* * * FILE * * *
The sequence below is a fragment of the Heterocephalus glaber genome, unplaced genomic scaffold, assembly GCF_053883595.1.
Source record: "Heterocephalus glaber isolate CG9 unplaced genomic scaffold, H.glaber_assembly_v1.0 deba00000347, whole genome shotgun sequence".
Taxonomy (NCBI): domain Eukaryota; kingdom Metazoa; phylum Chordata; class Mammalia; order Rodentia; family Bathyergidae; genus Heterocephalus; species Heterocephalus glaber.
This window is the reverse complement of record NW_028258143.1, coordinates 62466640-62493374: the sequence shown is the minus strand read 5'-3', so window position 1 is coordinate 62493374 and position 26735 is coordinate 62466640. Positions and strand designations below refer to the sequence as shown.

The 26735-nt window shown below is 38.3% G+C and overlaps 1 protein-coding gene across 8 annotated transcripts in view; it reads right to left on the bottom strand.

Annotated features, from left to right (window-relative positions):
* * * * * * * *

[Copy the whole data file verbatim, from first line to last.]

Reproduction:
The sequence below is a fragment of the Heterocephalus glaber genome, unplaced genomic scaffold, assembly GCF_053883595.1.
Source record: "Heterocephalus glaber isolate CG9 unplaced genomic scaffold, H.glaber_assembly_v1.0 deba00000347, whole genome shotgun sequence".
Taxonomy (NCBI): domain Eukaryota; kingdom Metazoa; phylum Chordata; class Mammalia; order Rodentia; family Bathyergidae; genus Heterocephalus; species Heterocephalus glaber.
This window is the reverse complement of record NW_028258143.1, coordinates 62466640-62493374: the sequence shown is the minus strand read 5'-3', so window position 1 is coordinate 62493374 and position 26735 is coordinate 62466640. Positions and strand designations below refer to the sequence as shown.

The 26735-nt window shown below is 38.3% G+C and overlaps 1 protein-coding gene across 8 annotated transcripts in view; it reads right to left on the bottom strand.

Annotated features, from left to right (window-relative positions):